Finding Safety in Feuding. Nobles’ Responses to Nuremberg’s Rural Security Policy in the Mid-Fifteenth Century

Research output: Contribution to journalArticlepeer-review

Abstract

In recent years, historians have radically shifted our understanding of feuding and ‘robbery’ by nobles in late medieval Germany away from the model of impoverished ‘robber knights’ who plundered wealthy townspeople towards an appreciation of the social and political imperatives which lay behind feuding behaviour. However, there has been no equivalent updating of our understanding of nobles’ responses to the security policies which towns developed in order to combat rural violence. This article shows that, far from being ‘desperados’ bent on revenge (as they have been depicted), nobles who reacted to Nuremberg’s rural security policy in the mid-fifteenth century were pursuing a clear (if aggressive) strategy in order to achieve a ‘security’ of their own in relation to the town’s rural patrols. Disputes between town and nobility over rural security were conflicts of interest rather than a clash of cultures, although the discourse surrounding these disputes was increasingly antagonistic.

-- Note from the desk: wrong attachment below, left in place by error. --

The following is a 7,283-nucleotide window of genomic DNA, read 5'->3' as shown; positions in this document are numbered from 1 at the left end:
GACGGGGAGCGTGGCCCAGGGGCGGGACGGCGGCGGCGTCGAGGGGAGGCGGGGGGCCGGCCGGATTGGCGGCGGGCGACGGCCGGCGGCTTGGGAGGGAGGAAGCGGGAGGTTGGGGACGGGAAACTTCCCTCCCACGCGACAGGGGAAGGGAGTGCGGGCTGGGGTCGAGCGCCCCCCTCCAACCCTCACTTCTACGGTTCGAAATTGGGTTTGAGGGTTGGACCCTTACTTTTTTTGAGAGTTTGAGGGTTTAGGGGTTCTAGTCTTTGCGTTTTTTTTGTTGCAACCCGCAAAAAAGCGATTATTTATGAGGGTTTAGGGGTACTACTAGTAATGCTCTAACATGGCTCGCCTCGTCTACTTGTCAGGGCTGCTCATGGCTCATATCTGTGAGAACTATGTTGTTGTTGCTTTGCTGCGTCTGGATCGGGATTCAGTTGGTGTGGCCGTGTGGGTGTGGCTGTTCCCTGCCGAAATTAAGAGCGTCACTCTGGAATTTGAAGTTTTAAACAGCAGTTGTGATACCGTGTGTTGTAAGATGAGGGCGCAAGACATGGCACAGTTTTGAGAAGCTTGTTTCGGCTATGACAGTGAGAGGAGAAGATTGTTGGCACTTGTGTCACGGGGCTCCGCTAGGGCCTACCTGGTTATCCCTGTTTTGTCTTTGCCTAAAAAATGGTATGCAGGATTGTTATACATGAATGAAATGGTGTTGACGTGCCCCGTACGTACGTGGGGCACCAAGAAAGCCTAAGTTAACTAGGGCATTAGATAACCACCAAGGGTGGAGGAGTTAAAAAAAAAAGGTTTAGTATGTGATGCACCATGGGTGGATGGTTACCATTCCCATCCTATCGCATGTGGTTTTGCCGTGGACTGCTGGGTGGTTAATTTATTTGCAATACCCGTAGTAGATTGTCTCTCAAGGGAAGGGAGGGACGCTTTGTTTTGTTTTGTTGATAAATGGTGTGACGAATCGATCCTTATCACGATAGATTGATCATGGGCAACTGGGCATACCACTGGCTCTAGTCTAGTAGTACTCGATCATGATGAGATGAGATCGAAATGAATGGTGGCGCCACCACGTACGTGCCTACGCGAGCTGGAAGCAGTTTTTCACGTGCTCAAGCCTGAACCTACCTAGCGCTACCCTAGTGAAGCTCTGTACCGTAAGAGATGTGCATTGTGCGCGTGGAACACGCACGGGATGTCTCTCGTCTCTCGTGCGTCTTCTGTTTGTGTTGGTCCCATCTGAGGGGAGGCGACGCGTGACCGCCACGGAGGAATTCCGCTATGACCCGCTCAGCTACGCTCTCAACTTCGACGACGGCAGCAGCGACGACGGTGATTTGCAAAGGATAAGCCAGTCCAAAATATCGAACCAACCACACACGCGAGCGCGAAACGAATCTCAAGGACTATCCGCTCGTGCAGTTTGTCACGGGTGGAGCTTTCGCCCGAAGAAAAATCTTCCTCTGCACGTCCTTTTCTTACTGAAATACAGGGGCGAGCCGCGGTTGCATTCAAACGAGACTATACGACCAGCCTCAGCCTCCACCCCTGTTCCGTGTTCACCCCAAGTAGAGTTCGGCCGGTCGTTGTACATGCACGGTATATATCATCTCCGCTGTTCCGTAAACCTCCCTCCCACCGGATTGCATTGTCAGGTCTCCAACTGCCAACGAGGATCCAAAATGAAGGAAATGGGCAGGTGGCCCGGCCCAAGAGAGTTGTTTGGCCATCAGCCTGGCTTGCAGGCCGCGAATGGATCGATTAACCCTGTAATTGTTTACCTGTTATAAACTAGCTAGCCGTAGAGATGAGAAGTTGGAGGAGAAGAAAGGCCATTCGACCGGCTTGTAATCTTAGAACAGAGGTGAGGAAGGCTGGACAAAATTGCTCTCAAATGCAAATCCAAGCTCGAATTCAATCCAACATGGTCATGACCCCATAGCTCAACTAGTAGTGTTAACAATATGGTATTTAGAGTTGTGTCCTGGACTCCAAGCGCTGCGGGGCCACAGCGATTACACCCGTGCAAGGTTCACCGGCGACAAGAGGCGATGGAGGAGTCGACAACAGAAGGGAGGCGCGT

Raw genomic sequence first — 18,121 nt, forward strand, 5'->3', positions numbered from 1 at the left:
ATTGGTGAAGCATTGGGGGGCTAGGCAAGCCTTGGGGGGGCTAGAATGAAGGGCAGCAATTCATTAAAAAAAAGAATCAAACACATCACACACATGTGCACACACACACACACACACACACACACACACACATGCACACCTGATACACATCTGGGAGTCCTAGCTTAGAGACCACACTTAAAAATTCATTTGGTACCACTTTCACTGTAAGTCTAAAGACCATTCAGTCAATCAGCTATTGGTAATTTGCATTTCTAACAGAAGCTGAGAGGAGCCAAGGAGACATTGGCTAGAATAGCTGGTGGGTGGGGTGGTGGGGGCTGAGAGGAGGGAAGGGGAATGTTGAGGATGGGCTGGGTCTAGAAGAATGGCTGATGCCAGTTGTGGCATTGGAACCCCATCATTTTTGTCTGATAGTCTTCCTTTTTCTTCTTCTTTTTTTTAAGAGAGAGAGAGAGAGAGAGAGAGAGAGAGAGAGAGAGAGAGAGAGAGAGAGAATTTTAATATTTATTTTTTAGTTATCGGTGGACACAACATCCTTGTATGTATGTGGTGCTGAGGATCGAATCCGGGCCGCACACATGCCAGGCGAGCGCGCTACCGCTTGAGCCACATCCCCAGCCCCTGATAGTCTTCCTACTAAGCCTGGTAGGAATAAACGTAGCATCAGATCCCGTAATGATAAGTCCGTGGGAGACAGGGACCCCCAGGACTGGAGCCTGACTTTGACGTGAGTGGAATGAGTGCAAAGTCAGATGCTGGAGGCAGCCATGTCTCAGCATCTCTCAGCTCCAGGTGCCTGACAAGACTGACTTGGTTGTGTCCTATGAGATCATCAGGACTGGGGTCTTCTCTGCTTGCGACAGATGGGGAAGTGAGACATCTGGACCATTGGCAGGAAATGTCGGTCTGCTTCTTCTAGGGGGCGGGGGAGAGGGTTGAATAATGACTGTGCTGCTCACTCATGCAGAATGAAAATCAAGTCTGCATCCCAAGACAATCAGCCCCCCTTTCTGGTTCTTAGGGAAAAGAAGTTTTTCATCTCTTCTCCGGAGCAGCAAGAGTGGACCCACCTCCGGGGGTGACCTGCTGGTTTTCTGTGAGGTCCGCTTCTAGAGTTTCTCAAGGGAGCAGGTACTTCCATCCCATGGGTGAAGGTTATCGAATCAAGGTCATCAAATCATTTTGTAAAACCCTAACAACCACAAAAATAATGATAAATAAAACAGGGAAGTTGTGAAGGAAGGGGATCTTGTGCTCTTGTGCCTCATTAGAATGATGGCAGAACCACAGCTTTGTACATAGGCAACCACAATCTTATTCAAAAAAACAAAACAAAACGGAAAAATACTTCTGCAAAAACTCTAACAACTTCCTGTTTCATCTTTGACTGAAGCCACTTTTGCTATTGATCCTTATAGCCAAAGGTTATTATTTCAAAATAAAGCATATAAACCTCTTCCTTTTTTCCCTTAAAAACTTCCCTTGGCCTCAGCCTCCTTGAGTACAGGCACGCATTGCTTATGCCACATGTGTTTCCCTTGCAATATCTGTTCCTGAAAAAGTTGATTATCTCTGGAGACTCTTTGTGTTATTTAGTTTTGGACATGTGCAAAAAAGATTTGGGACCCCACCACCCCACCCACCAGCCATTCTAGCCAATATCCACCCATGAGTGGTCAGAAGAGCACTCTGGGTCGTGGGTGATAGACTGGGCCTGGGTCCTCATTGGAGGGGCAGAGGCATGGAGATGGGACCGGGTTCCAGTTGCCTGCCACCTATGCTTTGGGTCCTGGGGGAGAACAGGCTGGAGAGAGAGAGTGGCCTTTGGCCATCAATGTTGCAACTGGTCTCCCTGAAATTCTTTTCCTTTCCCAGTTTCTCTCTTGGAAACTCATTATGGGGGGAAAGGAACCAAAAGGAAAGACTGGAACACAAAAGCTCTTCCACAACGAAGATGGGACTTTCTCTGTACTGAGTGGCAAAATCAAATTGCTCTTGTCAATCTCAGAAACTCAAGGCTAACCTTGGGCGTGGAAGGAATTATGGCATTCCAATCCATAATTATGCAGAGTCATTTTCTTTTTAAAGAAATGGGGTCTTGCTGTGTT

Original languageEnglish
Pages (from-to)11–31
Number of pages21
JournalVirtus. Journal of Nobility Studies
Volume23
Publication statusPublished - 31 Dec 2016

Keywords

  • Medieval History
  • German History
  • Violence
  • Security

Research Beacons, Institutes and Platforms

  • John Rylands Research Institute and Library

Fingerprint

Dive into the research topics of 'Finding Safety in Feuding. Nobles’ Responses to Nuremberg’s Rural Security Policy in the Mid-Fifteenth Century'. Together they form a unique fingerprint.

Cite this